“He gathers forth distrusting words
He reach a stream, he can’t cry out
After knowledge always doubt
When over the hill there comes a shout
The distant smoke, the smell of stout”

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LES FOSSOYEURS SEPTIK- ‘La Pelle du désordre’ (2014)

They come from France and even though I don’t speak French Les Fossoyeurs Septik sound very pissed off! All yer classic bits of folk-punk and folk and punk are complimented by some very good reggae touches that don’t sound out of place at all. Another band in Mischief brew territory but with none of the Americana of said band these are French and sound like it. Like I said have got no idea what their singing about except they support the Animal Liberation Front so unfortunatly they got a lot to be pissed off about so. Their are only the occasional celtic moments but don’t let that put you off definitley worth keeping an eye on.

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NOWHEREBOUND- ‘Mockingbirds’ (2014)

Formed in 2010 out of the ashes of local Austin, Texas punk bands Nowherebound’s third album is more punk than previous ones have been but the same touches that impressed me with My Life In Black And White’s album (see above) are also evident in heaps here. The acoustic guitars have been retired but the sound of Nowherebound hasn’t changed. Thank feck! From hard rock in-yer-face to pop punk melodies to raise-your-glass-and-sing-along-anthems Nowherebound hit you in the heart and head.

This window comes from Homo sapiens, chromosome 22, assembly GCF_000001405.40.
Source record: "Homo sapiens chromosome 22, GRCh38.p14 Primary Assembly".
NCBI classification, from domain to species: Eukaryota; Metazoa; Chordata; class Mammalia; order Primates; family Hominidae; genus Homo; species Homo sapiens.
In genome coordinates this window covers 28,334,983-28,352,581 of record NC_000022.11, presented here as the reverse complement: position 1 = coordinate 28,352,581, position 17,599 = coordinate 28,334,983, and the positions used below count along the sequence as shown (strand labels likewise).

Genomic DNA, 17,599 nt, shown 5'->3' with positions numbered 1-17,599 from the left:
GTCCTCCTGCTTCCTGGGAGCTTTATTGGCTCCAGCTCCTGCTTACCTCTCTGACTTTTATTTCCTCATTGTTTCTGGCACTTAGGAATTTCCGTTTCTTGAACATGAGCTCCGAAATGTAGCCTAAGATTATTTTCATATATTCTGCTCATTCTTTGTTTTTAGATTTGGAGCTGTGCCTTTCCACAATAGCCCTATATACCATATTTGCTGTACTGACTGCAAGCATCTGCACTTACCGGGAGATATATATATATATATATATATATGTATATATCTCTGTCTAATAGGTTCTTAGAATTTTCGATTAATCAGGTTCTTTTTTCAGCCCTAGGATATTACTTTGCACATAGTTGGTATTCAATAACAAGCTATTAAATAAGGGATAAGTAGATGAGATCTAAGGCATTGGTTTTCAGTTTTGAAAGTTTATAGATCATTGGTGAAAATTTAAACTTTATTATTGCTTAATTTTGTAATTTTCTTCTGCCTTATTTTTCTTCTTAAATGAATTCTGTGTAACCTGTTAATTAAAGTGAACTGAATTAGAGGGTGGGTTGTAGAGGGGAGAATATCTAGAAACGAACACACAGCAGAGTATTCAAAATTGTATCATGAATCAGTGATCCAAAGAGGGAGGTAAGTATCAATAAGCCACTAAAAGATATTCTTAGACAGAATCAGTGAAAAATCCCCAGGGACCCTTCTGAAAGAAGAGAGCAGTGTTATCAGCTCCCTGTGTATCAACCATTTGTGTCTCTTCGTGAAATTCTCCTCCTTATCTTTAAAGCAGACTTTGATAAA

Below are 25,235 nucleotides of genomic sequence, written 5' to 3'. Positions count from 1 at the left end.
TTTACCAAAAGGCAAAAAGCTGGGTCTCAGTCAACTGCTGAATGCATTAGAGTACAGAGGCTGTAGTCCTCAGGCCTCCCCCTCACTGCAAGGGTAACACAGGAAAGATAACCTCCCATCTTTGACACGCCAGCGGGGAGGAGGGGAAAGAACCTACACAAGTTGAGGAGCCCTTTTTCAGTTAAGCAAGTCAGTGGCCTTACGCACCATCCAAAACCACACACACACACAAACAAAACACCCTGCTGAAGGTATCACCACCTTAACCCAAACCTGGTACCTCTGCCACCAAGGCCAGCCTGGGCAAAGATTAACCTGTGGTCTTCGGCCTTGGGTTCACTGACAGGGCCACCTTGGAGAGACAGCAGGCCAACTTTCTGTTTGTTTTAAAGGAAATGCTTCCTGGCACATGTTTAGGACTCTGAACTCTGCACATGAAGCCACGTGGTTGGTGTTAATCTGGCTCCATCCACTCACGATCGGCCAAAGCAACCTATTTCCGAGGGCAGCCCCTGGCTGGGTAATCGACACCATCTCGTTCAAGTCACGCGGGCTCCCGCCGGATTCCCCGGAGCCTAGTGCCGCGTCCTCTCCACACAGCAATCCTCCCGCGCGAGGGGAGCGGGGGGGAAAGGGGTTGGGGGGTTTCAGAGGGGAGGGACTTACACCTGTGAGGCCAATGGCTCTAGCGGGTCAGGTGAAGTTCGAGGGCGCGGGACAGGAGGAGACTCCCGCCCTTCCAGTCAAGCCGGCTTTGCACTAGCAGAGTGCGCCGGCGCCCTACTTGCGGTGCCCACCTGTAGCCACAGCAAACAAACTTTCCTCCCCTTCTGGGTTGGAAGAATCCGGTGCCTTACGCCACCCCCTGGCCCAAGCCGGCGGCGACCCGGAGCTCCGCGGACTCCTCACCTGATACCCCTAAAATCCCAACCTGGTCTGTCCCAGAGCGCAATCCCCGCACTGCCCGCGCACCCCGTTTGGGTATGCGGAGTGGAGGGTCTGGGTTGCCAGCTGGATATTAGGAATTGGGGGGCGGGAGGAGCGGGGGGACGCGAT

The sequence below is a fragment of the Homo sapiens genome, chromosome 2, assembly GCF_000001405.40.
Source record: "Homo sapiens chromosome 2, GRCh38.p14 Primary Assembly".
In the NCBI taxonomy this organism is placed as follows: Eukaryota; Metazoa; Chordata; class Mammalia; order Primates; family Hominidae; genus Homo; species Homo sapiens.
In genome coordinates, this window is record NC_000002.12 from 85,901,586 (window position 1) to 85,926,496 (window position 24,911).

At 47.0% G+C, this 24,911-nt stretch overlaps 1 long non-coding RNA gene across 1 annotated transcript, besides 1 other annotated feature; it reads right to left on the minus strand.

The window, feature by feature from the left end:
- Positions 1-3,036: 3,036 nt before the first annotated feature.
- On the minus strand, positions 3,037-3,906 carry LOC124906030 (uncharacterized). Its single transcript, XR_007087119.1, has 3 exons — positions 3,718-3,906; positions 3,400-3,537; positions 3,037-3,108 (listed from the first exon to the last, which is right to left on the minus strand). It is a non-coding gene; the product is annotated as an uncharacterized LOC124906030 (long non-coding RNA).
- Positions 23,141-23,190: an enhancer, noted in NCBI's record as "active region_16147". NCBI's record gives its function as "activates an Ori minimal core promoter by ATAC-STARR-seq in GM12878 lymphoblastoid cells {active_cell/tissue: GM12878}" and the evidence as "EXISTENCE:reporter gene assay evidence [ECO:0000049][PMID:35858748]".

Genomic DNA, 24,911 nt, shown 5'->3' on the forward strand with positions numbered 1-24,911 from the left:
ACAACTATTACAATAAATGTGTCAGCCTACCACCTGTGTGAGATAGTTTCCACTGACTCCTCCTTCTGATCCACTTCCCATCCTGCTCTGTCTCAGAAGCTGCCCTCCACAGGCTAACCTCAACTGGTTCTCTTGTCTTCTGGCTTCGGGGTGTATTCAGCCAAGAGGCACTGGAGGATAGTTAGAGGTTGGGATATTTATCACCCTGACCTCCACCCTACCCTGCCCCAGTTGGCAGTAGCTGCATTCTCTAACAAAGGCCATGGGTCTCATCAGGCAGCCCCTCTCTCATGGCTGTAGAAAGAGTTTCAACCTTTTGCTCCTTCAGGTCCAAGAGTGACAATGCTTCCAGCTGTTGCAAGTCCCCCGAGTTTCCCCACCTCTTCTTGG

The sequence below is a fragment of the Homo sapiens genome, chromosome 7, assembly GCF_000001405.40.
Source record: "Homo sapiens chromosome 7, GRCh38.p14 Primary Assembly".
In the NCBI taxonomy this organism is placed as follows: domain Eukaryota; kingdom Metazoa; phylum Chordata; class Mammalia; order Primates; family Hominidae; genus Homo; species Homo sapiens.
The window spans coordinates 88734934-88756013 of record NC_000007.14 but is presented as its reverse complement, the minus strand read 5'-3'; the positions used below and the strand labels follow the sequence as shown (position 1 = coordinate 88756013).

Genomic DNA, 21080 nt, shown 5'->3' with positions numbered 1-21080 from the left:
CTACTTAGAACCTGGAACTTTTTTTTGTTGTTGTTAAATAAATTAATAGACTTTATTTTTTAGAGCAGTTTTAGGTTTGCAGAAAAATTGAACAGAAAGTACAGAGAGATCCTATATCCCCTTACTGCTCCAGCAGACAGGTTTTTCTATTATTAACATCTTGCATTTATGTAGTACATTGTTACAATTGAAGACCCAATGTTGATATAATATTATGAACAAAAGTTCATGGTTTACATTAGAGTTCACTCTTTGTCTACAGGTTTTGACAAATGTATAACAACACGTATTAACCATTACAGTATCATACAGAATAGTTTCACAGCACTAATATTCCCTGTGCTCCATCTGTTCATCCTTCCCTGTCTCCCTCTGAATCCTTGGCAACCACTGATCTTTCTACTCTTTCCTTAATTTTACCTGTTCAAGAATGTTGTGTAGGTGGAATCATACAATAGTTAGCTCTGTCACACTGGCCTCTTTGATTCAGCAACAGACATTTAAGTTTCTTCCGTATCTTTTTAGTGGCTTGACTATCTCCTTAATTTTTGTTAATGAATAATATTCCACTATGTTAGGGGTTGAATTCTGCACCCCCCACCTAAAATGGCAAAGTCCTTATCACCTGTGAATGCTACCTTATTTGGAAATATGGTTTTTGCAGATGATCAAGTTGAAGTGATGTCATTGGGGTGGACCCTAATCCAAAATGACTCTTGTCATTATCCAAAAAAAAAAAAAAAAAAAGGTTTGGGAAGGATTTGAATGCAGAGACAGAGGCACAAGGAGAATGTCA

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THE POKES 'Mayday' (2014)THE POKES ‘Mayday’ (2014)

Last one and its The Pokes from Berlin and on first listen it was legendary North-Eastern England band The Whiskey Priests that it reminded me of. Celtic-punk without being particularly celtic it is nevertheless absolutely superb party music and looking at their videos they are something else live. Their fourth album and much the same great fiddle, banjo and accordion wrapped around clear vocals and often hilarious lyrics. Influences abound with everything from ska to polka sticking their nose in and combining to prove why The Pokes are one of the best and most popular bands in Germany.

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apologies to all the bands as each and every release deserved the full LONDON CELTIC PUNKS treatment but time has got the better of me. If anyone out there wants to help out on the reviews front drop us a line. Don’t be shy we are always looking for help.